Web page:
Cost of solar panels has fallen 89 percent in past decade and clean energy will be 95% of all new power generation. Global research team sets up database for emerging PV tech

Amazing stats from Al Gore – December 2020, NYTimes The cost of solar panels has fallen 89 percent in the past decade, and the cost of wind turbines has dropped 59 percent. The International Energy Agency projects that 90 percent of all new electricity capacity worldwide in 2020 will be from clean energy — up from 80 percent in 2019, when total global investment in wind …

Electric School Bus Fleets Test the US V2G Proposition: Projects envision parked bus batteries as grid-balancing, revenue-generating resources

Coast-to-coast projects envision parked bus batteries as grid-balancing, revenue-generating resources. Electric school buses could be the “killer V2G app,” says Electric Highland Transportation CEO Duncan McIntyre. The idea is to replace the upfront and ongoing costs of EV buses and charging infrastructure with a fixed annual fee, equal to or less than a school district’s current budget for owning, fueling …

Building a carfree neighborhood in an auto-centric area

Culdesac Tempe is a 17-acre lot just across the Salt River from Phoenix. Currently a mess of dust and heavy equipment, the site will eventually feature 761 apartments, 16,000 square feet of retail, 1,000 residents — and exactly zero places for them to park. The people who live there will be contractually forbidden to park a car on site or …

Fossil Gas Has No Future in Low-Carbon Buildings

Over 20 California cities took steps to phase out fossil fuels in buildings, along with Brookline, Massachusetts. Cities in a handful of other states may follow suit next year. America has done this before: in forty years, coal went from the majority heating fuel in American homes to nearly gone in 1980. But this time, we have only thirty years, if that. January …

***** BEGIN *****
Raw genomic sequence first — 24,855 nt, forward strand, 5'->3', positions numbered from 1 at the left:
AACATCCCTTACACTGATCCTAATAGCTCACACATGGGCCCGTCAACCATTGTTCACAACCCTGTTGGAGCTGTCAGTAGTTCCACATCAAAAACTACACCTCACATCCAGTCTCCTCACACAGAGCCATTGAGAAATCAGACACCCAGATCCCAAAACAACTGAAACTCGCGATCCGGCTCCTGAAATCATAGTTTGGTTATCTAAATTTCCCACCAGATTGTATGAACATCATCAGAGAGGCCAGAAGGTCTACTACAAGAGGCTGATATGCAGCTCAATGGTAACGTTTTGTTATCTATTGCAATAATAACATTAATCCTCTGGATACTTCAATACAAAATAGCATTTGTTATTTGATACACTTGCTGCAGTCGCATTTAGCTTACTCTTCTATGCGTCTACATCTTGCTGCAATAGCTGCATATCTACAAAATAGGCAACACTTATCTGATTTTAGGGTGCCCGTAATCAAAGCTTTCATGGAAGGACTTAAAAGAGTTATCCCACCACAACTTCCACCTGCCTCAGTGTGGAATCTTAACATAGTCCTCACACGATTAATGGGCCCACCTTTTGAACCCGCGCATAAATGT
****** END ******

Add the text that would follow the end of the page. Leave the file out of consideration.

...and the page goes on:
Democracy Collaborative: We must move away from current system prioritizing corporate profits sourced from monopoly rights to one that values and centers public health, social equality, and ecological sustainability. The design, implementation, and governance of our systems are critically important.

It is imperative that we quickly move away from the current system that prioritizes corporate profits sourced from monopoly rights to one that values and centers public health, social equality, and ecological sustainability.  The design, implementation, and governance of our systems are critically important. However, the incredible rise of the intangible economy has dramatically altered these systems and our wider economic …

Rich Americans Emit up to 15 Times As Much Carbon As Their Poorer Neighbors

A new study confirms the obvious: big houses have bigger footprints. But wait, there’s more. By Lloyd Alter, Treehugger, July 21, 2020 The conclusion of a new study – The carbon footprint of household energy use in the United States – that everyone is focusing on would seem obvious: “Wealthier Americans have per capita footprints ∼25% higher than those of lower-income residents, primarily …

Large cities may cut emissions by a third based on improvements in housing density alone. Reducing driving is essential

Patrick Sisson at Curbed pointed out recently that some studies have estimated that large global cities could cut their emissions by a third based on improvements in housing density alone. We have to start talking about these solutions and making them part of mainstream environmental policy, Hankins says. Time is running out. “We can’t afford to ignore significant climate mitigation measures just …

Car bans are the future in vehicle clogged cities

“It might feel odd to stroll across a crosswalk and not have the grill of a car, waiting to turn right, breathing on your leg. Vehicles have taken over our streets, so people assume vehicles have the right of way,” said Kaufman. Car bans aren’t just about getting places faster. Urban dwellers don’t have to tolerate car-choked streets where pedestrian …

Janette Sadik-Khan: Car Crashes Are an Epidemic We Can Solve

“Government and public health officials routinely face problems that exceed their capacities and powers. Traffic deaths are not one of them. Although the average transportation agency confines itself to repairing potholes, repaving roads, maintaining signs, and so on, there is much more that municipal governments can do. From 2007 to 2013, both of us worked in the New York City …

Fossil Gas Has No Future in Low-Carbon Buildings

January 6, 2020  |  By Mark Silberg, RMI States and cities across the country are beginning to grapple with a persistent source of carbon emissions that has largely gone ignored: burning fossil fuels in buildings. While the electric power sector nationally has reduced emissions more than 25 percent, there has been no change in carbon emissions from direct fossil fuel use in …